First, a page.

International payment processing services are undergoing rapid change since the financial crisis of 2008 and the continued rise of online e-commerce.
While the availability of credit card-based payments by Visa (NYSE:V), MasterCard (NYSE:MA) and American Express (NYSE:AXP) and early market entrants such as PayPal (NASDAQ:PYPL) are well known, the opportunity for disruption is significant in the international payment transfer system outside of credit card transactions, as small businesses and freelancers have joined numerous online marketplaces worldwide.
Historically, the legacy banking system has handled payments between individuals or businesses through its antiquated 'wire transfer' system.
The problems with the existing international payments system are that it has been both expensive and slow for users, often costing up to $50 per transaction and requiring 3 to 4 days for the settlement of the transaction.
Additionally, it has been difficult and unwieldy for small business owners to use, requiring them to navigate an unfamiliar process for a slow and expensive result.
While inconvenience, cost and settlement time drawbacks may not be an issue for large enterprises, for SMBs wanting to transact large volumes of business online, that paradigm has been largely unworkable.
Seeing the opportunities, a number of international payment processing startups have entered the market with faster and less expensive options for merchants and users.
Certainly, the established tech companies have their own initiatives, such as Apple Pay (NASDAQ:AAPL), Android Pay (NASDAQ:GOOG) (NASDAQ:GOOGL) and Square (NYSE:SQ), but these solutions, while competitive in some respects, still rely on existing credit card payment gateways to some extent, increasing the cost for merchants.
Technology startup companies focused on international payments, such as Worldpay (OTCPK:WDDYF), Adyen (Private:ADYEN), which I previously covered here, Boku, Braintree, Credorax, Go Cardless, Ingenico, Green Dot (NYSE:GDOT), iZettle, Payoneer (Private:PAYO), Remitly, Transferwise and others, are stepping into the opening to provide services that are specifically tailored to SMBs.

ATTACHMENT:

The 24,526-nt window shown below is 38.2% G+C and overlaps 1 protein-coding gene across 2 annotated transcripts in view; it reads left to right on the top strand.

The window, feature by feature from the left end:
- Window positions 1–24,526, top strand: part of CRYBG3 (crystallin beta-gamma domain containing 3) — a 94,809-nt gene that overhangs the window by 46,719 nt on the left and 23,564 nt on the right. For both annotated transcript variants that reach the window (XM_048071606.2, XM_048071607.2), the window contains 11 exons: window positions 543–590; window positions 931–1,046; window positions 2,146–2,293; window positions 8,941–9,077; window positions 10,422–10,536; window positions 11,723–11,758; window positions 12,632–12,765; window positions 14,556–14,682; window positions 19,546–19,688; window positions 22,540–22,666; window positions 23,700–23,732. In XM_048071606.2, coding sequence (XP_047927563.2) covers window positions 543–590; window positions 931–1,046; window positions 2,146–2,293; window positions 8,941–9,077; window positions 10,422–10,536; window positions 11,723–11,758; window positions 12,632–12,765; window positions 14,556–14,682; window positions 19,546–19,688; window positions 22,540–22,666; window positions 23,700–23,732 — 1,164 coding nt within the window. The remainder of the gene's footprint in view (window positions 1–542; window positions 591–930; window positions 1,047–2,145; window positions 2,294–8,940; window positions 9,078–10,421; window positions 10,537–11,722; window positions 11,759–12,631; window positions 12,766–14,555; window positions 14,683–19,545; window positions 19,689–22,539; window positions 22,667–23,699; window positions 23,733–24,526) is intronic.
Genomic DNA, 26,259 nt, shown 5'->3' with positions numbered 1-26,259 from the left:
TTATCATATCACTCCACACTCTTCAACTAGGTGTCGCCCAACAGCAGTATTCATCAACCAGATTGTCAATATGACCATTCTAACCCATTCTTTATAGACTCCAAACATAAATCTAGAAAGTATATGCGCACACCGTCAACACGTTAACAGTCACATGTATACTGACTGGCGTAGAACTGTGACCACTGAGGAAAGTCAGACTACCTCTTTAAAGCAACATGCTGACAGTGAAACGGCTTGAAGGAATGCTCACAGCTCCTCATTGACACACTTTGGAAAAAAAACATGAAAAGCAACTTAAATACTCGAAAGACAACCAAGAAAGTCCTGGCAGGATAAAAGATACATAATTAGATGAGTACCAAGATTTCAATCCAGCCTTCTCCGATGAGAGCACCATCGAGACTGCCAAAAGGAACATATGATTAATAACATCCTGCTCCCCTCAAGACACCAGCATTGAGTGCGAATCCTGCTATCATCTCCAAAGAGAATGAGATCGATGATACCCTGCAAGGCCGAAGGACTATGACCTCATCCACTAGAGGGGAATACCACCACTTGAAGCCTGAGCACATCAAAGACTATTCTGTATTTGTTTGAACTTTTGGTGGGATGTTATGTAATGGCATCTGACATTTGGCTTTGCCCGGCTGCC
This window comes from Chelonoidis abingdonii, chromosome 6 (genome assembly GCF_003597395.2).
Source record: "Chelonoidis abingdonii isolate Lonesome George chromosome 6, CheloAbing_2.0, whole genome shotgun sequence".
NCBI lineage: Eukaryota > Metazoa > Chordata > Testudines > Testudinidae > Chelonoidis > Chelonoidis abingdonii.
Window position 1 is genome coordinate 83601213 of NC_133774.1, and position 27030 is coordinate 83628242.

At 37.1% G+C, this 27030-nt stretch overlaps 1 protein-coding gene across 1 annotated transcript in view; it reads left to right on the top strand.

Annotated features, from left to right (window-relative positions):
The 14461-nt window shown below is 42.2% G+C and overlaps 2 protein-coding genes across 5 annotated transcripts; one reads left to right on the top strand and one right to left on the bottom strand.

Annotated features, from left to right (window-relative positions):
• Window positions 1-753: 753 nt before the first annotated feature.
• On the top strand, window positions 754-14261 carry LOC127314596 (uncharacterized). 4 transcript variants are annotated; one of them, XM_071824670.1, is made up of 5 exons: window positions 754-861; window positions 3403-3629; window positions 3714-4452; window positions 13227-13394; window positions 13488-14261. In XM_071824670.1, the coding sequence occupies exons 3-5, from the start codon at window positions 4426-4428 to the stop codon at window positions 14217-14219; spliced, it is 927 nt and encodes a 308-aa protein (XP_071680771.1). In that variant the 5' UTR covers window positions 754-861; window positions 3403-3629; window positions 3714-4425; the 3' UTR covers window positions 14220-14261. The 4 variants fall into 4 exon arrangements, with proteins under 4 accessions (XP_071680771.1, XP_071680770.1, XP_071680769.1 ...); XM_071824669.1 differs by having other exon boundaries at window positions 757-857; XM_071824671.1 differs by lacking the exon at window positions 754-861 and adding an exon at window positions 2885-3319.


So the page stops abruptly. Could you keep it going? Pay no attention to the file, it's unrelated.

While the private market funding trend for payment companies has been uneven lately, the longer-term trend shows tremendous new investment in the area, as startups begin to generate traction in the sector.
Below is a chart showing private funding volume and number of deals by quarter since Q1 2012:
New York-based Payoneer is one such budding 'unicorn' candidate that is receiving significant attention from investors.
Payoneer, founded in 2005 by Yuval Tal, is headed by CEO Scott Galit and is active in 200+ countries with 150 currencies.
The company recently landed $180 million in growth stage financing from an investor syndicate led by growth equity firm TCV, which has been active in the complementary industries of e-commerce and marketplaces.
I spoke with TCV Principal Nari Ansari to find out more about Payoneer and TCV's investment thesis.
(The following answers have been edited for length and clarity)
How would you describe the change in the international payments space?
We think there's a few different elements at play; the most important piece of foundational context is the growth of global e-commerce.
From a tailwind and opportunity standpoint, the global aspect of e-commerce was not as prevalent ten years ago as it is today. Payoneer works with sellers across a range of growing marketplaces worldwide to facilitate international payments to get them paid conveniently, quickly and cheaply.
Payoneer is focused on the SMB and freelance markets in developing countries and has developed e-commerce APIs for marketplace applications.
Below is an explainer video on the company's approach:
(Source: Payoneer YouTube)
To say that the international payments market size is large would be an understatement, since it is estimated that $155 trillion is currently transferred each year internationally.
According to a special report by McKinsey, cross-border transactions are expected to increase from a recent historical 0.2% CAGR from 2008-2013 to 0.3% from 2014-2018, as shown in the table below:
(Source: McKinsey & Co.)
This significant change represents a return to growth for international payments after a period of stagnation as a result of the 2008 financial crisis.
Additionally, the report states that the Asia-Pacific region, including China, which currently accounts for 40% of payments activity, will comprise 56% of the global increase in revenues during the next five years.
I asked lead investor TCV's Nari Ansari how Payoneer intends to take advantage of this new growth environment:
Payoneer has a two-pronged approach:
They directly contract with large marketplaces to become a preferred payments provider at the platform level. Marketplaces want to reduce friction for their market participants, so are receptive to improved payments processing with added convenience, speed and low costs.